Underinsured Claim And Consent

Garner and Brock insurance lawyers who handle underinsured claims need to read this opinion from the Fifth Circuit Court of Appeals.  The opinion is styled, Gaspar Gonzalez v. Philadelphia Indemnity Insurance Company.

Gonzalez sued Philadelphia for underinsured motorist benefits after Philadelphia refused to pay the benefits because Gonzalez failed to follow the requirements in an endorsement to his policy.  The endorsement expressly excluded “any claim settled without Philadelphia’s consent,” unless the “insured” gave Philadelphia “prompt written notice” of any “tentative settlement” and Philadephia “advanced payment to the ‘insured’ in an amount equal to the tentative settlement within 30 days after receipt of notification.”

Gonzalez had settled the case with the responsible third party for their limits of $25,000 prior to Gonzalez seeking underinsured benefits from Philadelphia.  Gonzalez filed suit against Philadelphia for breach of the insurance contract in State Court and Philadelphia removed the case to Federal Court.

Philadelphia eventually filed a motion for summary judgment based on Gonzalez not following the requirements of the endorsement.  This Court granted the motion in favor of Philadelphia.

On appeal Gonzalez argued that even if he failed to timely notify Philadelphia of the settlement, the lack of notice did not prejudice Philadelphia. Gonzalez argued that the third party was a “young low-wage earning driver” and thus, there was no chance for Philadelphia to pursue reimbursement from the third party driver.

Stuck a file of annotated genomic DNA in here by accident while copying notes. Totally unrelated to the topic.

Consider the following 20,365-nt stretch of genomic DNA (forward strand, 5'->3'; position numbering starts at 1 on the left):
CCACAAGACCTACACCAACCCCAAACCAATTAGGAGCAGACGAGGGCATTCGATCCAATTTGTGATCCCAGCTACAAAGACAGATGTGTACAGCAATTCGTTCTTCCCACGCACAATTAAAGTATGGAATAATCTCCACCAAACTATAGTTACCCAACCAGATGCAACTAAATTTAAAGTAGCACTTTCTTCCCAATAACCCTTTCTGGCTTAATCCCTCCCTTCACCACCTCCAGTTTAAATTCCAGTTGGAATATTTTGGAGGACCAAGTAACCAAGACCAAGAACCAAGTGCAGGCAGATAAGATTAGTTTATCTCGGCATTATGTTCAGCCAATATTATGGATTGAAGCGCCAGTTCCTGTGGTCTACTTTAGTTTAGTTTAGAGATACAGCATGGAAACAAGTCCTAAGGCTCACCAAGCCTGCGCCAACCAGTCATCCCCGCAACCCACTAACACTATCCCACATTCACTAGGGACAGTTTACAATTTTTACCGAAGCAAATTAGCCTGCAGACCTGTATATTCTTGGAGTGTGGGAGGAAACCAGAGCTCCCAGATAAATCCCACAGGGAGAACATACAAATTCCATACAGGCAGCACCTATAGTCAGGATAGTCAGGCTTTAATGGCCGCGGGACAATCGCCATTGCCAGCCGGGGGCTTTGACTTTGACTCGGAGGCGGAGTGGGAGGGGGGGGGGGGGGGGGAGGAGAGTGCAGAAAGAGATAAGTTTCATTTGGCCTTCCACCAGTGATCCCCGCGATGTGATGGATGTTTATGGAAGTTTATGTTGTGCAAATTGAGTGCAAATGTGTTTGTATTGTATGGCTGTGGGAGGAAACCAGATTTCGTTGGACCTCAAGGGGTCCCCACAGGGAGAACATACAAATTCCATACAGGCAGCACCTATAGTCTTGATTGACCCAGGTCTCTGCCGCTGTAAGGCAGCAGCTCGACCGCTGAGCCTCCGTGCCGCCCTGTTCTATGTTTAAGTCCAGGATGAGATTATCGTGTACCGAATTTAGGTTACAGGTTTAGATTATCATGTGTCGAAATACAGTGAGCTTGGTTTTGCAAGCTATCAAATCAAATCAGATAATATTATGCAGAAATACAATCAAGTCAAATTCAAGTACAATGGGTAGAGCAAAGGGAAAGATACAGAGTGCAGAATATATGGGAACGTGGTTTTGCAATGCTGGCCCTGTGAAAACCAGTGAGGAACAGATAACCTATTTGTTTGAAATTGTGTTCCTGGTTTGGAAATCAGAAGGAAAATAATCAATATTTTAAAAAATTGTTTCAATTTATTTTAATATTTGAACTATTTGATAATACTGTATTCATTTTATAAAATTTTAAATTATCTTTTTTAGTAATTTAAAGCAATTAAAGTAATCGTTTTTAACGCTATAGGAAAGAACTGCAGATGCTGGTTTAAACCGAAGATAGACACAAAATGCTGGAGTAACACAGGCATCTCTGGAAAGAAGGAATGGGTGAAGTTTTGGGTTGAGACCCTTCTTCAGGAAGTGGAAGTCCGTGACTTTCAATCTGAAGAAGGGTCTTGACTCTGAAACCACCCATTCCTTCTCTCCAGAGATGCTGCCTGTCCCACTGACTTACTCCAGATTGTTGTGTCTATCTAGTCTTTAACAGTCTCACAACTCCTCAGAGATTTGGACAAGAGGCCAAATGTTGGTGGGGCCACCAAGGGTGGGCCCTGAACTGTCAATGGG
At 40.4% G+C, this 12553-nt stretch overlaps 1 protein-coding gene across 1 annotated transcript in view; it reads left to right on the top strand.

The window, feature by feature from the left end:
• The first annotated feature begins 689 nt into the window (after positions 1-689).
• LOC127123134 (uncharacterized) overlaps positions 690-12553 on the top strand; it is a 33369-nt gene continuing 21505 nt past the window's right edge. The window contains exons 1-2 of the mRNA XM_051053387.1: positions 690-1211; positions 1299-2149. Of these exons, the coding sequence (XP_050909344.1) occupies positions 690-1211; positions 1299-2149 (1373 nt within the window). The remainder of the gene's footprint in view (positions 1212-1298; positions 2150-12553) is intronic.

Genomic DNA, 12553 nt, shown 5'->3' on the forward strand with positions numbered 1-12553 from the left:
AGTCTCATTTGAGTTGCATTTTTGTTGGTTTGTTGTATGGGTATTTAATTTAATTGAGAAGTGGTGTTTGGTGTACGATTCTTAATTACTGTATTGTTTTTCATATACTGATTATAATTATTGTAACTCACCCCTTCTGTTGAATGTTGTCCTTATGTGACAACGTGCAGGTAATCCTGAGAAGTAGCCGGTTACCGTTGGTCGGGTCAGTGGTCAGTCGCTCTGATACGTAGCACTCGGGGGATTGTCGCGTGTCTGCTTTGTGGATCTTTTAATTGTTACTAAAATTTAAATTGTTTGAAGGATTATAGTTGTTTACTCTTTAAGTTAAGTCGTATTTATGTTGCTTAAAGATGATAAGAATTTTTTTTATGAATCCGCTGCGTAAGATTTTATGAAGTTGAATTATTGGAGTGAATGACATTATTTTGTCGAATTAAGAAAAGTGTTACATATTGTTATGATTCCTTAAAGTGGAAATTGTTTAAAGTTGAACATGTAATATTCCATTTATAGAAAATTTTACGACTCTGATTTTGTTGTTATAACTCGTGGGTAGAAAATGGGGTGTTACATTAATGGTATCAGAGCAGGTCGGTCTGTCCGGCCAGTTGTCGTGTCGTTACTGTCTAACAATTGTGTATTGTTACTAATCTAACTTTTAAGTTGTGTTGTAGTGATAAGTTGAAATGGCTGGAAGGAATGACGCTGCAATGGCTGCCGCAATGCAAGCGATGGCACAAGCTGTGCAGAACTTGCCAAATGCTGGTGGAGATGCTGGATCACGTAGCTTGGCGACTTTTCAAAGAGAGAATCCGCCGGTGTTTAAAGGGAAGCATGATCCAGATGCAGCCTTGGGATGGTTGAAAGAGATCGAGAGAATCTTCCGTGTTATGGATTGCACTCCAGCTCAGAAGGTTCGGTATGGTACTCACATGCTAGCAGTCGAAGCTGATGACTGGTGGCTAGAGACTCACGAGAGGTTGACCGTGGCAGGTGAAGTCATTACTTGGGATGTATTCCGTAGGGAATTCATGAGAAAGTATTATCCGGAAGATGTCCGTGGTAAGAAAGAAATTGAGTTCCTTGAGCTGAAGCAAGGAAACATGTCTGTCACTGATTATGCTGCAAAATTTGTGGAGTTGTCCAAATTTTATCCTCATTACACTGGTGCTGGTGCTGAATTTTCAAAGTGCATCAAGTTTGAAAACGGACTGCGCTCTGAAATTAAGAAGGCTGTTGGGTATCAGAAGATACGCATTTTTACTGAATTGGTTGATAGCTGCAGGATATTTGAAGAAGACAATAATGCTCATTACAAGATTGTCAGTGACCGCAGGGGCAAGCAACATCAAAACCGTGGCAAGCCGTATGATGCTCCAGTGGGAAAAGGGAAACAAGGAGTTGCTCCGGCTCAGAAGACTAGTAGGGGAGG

Texas law requires a showing of prejudice in order to raise breach of a notice requirement as a defense against claims on automobile policies.  This court has ruled that there are situations where prejudice is shown as a matter of law.  The Court has stated that such notice provisions afford the insurer “valuable rights,” such as “the rights to ‘join in’ the investigation, to settle a case or claim, and to interpose and control the defense.”  After a case is “over” – after a verdict is rendered or a final settlement is reached – is not just late, but “wholly lacking,” and prejudices the insurer by depriving it of “a seat at the mediation table” and “the ability to do any investigation or conduct its own analysis of the case.”

The fact that the other motorist was allegedly a “young low-wage earning driver” does not necessarily diminish the value of the rights Philadelphia would have against the driver.

This case discusses the law regarding these “permission to settle” endorsements and is a must read for lawyers handling underinsured motorist claims.

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